The Writer's Guild of America (WGA) defense was dealt a blow when a federal judge ruled in agencies' favor and their antitrust and labor lawsuit. The WGA hoped to have the suit brought by the agencies would be dismissed.
The heart of the dispute is the agencies' common use of packaging fees in television but also in independent film to assemble a script, showrunner and perhaps director or star for a project. Rather than charging their clients, the agents shop these packages to studios and get a cut of the profits from the studio. The WGA contends that pay by the studio means that agents are not motivated to seek higher compensation for the writers – sometimes agencies end up making more than their clients because of these commissions — and could amount to price-fixing, which is a violation of antitrust law.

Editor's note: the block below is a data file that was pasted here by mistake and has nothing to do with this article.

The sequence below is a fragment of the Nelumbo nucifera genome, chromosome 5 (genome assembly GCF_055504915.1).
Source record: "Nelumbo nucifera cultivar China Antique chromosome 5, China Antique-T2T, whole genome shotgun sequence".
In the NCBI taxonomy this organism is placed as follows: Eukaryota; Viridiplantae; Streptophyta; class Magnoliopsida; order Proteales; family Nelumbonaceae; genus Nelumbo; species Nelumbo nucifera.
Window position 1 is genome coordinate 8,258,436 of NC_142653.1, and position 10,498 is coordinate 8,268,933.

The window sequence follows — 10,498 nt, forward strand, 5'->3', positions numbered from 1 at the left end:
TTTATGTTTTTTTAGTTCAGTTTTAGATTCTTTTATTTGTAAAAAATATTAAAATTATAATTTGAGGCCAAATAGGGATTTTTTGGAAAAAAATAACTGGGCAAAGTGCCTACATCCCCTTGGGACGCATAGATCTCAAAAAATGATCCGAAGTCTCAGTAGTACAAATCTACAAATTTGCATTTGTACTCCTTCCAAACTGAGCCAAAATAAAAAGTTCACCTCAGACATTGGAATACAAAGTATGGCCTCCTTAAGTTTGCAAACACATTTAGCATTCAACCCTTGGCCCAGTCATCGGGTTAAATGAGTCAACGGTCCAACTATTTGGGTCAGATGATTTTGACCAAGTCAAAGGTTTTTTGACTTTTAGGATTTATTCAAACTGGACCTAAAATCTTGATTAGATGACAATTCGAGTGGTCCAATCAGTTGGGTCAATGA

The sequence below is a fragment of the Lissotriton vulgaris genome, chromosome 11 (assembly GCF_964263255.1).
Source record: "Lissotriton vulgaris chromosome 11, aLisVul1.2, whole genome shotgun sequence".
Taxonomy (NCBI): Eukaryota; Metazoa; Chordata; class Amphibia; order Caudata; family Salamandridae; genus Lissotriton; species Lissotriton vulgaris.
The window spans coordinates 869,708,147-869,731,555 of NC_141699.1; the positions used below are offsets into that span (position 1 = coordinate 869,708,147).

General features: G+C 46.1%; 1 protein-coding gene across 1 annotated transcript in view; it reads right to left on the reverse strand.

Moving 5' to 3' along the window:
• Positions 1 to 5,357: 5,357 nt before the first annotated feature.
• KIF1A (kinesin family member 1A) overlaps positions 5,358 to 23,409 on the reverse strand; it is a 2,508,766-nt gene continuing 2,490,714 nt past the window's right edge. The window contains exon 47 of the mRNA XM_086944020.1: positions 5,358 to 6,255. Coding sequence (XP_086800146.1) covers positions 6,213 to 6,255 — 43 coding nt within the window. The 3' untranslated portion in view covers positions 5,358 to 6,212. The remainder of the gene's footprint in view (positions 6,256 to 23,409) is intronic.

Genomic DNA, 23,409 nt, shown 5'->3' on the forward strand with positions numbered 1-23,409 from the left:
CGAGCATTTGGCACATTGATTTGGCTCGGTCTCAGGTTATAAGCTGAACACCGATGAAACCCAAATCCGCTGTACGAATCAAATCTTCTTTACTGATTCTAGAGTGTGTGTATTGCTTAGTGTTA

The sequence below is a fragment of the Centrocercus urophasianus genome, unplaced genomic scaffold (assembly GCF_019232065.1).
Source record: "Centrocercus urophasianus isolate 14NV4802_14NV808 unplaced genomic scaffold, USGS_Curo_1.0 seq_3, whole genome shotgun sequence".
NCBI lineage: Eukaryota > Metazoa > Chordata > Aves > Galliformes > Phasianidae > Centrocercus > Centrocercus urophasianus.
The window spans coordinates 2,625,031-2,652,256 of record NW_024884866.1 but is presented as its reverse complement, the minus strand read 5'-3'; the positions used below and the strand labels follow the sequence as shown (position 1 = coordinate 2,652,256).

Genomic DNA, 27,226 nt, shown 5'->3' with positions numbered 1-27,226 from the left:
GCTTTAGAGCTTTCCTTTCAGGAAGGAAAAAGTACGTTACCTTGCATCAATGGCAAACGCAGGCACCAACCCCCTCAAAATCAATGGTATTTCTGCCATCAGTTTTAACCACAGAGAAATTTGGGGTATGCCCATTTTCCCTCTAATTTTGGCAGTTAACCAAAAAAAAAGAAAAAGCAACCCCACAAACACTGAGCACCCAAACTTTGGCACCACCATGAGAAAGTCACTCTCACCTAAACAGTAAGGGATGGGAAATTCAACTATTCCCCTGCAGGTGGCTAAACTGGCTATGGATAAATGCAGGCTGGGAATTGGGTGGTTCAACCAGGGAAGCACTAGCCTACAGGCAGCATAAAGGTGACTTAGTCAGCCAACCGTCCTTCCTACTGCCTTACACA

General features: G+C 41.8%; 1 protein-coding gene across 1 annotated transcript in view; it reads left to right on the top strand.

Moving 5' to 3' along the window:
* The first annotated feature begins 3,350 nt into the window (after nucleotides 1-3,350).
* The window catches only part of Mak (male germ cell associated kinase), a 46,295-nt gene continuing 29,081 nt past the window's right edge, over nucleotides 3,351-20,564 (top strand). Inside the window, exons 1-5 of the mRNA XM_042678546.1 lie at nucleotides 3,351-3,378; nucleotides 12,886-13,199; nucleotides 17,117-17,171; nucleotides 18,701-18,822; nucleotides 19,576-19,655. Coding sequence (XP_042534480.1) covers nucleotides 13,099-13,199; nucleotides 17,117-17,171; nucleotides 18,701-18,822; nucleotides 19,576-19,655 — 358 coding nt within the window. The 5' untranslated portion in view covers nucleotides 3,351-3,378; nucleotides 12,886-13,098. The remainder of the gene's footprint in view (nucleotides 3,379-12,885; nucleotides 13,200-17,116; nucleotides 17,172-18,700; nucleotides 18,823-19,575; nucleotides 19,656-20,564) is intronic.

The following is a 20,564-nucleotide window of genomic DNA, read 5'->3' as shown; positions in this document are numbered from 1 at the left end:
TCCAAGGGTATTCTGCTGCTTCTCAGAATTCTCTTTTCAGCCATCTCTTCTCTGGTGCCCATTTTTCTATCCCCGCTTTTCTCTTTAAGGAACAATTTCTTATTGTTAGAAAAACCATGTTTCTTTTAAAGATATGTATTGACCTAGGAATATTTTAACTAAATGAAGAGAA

Writers fire agents
Although the WGA already had some regulatory power over agents, it announced a ban on packaged deals. It instructed members to fire their agents who used package deals, which led to 7,000 writers doing so last April. The agencies responded with claims that this coercive act was a boycott, which is a violation of federal labor law.
Court date set for 2021
A trial is now set for March of 2021, but there will likely be several hearings on motions before then with other rulings by the judge. This back and forth illustrates the deliberative and complex nature of federal laws and litigation. In large cases such as this one, it may be necessary for a judge to rule, but parties with a dispute may wish to resolve their dispute outside of court to reduce cost and find a more expeditious solution.